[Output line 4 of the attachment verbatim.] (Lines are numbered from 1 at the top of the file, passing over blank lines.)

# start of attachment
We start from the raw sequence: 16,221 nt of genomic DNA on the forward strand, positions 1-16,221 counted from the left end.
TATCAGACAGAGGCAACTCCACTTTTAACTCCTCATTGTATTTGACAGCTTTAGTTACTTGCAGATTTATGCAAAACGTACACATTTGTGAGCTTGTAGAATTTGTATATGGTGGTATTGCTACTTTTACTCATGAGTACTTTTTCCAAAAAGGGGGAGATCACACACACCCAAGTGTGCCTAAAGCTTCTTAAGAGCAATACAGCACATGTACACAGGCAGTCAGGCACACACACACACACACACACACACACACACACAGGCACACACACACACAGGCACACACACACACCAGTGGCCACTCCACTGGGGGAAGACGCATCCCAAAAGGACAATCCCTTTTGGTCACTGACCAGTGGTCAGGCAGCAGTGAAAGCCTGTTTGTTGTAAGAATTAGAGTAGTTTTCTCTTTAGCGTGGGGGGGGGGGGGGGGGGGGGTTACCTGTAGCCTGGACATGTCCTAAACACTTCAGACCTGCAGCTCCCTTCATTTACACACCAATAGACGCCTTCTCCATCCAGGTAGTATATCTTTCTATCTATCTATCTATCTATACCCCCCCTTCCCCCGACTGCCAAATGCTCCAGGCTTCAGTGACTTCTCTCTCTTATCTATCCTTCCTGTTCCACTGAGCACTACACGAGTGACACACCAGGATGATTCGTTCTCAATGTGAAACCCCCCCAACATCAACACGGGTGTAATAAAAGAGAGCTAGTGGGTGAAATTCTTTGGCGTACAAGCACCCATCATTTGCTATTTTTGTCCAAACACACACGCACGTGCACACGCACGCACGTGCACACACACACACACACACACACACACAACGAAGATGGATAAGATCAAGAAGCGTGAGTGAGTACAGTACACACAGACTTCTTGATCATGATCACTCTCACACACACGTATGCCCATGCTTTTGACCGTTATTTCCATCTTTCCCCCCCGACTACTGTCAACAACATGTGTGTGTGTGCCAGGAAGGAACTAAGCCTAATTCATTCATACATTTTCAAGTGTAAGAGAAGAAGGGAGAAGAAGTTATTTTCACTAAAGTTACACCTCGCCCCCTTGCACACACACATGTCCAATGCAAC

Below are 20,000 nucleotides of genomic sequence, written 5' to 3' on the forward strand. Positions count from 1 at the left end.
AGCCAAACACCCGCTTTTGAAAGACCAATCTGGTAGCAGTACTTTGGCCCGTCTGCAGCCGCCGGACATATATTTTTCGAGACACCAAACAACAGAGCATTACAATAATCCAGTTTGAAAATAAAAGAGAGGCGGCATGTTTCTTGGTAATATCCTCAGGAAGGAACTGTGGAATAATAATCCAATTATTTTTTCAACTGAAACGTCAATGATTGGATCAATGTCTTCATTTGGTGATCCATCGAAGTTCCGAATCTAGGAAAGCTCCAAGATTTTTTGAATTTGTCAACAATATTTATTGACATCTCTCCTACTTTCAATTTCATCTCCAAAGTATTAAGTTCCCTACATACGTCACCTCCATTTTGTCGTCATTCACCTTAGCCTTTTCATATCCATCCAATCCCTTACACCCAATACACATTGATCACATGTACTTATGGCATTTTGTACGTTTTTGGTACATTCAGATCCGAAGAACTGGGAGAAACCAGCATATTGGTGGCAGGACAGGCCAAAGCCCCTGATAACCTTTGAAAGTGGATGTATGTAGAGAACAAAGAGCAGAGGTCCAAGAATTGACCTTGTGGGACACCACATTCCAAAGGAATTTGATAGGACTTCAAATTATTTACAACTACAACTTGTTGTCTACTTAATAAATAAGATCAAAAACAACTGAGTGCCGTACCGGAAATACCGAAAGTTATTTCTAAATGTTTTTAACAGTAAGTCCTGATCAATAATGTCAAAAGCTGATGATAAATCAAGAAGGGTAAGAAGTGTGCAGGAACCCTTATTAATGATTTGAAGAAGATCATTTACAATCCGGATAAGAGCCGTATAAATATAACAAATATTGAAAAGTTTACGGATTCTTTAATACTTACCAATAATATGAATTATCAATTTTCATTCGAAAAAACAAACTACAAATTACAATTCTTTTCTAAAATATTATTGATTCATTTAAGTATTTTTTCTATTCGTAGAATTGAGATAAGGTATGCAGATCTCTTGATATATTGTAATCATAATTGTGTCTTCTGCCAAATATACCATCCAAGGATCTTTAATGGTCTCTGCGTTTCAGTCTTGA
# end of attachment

AGCCAAACACCCGCTTTTGAAAGACCAATCTGGTAGCAGTACTTTGGCCCGTCTGCAGCCGCCGGACATATATTTTTCGAGACACCAAACAACAGAGCATTACAATAATCCAGTTTGAAAATAAAAGAGAGGCGGCATGTTTCTTGGTAATATCCTCAGGAAGGAACTGTGGAATAATAATCCAATTATTTTTTCAACTGAAACGTCAATGATTGGATCAATGTCTTCATTTGGTGATCCATCGAAGTTCCGAATCTAGGAAAGCTCCAAGATTTTTTGAATTTGTCAACAATATTTATTGACATCTCTCCTACTTTCAATTTCATCTCCAAAGTATTAAGTTCCCTACATACGTCACCTCCATTTTGTCGTCATTCACCTTAGCCTTTTCATATCCATCCAATCCCTTACACCCAATACACATTGATCACATGTACTTATGGCATTTTGTACGTTTTTGGTACATTCAGATCCGAAGAACTGGGAGAAACCAGCATATTGGTGGCAGGACAGGCCAAAGCCCCTGATAACCTTTGAAAGTGGATGTATGTAGAGAACAAAGAGCAGAGGTCCAAGAATTGACCTTGTGGGACACCACATTCCAAAGGAATTTGATAGGACTTCAAATTATTTACAACTACAACTTGTTGTCTACTTAATAAATAAGATCAAAAACAACTGAGTGCCGTACCGGAAATACCGAAAGTTATTTCTAAATGTTTTTAACAGTAAGTCCTGATCAATAATGTCAAAAGCTGATGATAAATCAAGAAGGGTAAGAAGTGTGCAGGAACCCTTATTAATGATTTGAAGAAGATCATTTACAATCCGGATAAGAGCCGTATAAATATAACAAATATTGAAAAGTTTACGGATTCTTTAATACTTACCAATAATATGAATTATCAATTTTCATTCGAAAAAACAAACTACAAATTACAATTCTTTTCTAAAATATTATTGATTCATTTAAGTATTTTTTCTATTCGTAGAATTGAGATAAGGTATGCAGATCTCTTGATATATTGTAATCATAATTGTGTCTTCTGCCAAATATACCATCCAAGGATCTTTAATGGTCTCTGCGTTTCAGTCTTGA